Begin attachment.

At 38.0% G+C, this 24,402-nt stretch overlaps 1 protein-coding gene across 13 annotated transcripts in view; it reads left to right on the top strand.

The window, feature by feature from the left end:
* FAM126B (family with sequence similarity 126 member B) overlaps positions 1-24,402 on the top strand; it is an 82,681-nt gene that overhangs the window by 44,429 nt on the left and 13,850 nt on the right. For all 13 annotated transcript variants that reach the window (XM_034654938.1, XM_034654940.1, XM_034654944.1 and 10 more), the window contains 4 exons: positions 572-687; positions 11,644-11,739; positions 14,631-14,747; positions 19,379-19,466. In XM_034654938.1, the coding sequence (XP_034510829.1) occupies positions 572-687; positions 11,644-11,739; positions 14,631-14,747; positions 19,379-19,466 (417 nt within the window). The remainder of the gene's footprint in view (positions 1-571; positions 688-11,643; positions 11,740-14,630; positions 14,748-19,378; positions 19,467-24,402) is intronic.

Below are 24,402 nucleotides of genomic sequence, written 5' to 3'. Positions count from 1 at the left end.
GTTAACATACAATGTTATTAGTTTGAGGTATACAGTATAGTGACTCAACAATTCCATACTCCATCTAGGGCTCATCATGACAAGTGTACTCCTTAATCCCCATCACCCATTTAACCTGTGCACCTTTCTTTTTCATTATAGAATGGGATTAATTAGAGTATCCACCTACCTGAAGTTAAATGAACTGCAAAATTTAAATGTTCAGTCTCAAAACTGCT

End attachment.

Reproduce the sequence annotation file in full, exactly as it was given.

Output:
At 38.0% G+C, this 24,402-nt stretch overlaps 1 protein-coding gene across 13 annotated transcripts in view; it reads left to right on the top strand.

The window, feature by feature from the left end:
* FAM126B (family with sequence similarity 126 member B) overlaps positions 1-24,402 on the top strand; it is an 82,681-nt gene that overhangs the window by 44,429 nt on the left and 13,850 nt on the right. For all 13 annotated transcript variants that reach the window (XM_034654938.1, XM_034654940.1, XM_034654944.1 and 10 more), the window contains 4 exons: positions 572-687; positions 11,644-11,739; positions 14,631-14,747; positions 19,379-19,466. In XM_034654938.1, the coding sequence (XP_034510829.1) occupies positions 572-687; positions 11,644-11,739; positions 14,631-14,747; positions 19,379-19,466 (417 nt within the window). The remainder of the gene's footprint in view (positions 1-571; positions 688-11,643; positions 11,740-14,630; positions 14,748-19,378; positions 19,467-24,402) is intronic.

Below are 24,402 nucleotides of genomic sequence, written 5' to 3'. Positions count from 1 at the left end.
GTTAACATACAATGTTATTAGTTTGAGGTATACAGTATAGTGACTCAACAATTCCATACTCCATCTAGGGCTCATCATGACAAGTGTACTCCTTAATCCCCATCACCCATTTAACCTGTGCACCTTTCTTTTTCATTATAGAATGGGATTAATTAGAGTATCCACCTACCTGAAGTTAAATGAACTGCAAAATTTAAATGTTCAGTCTCAAAACTGCT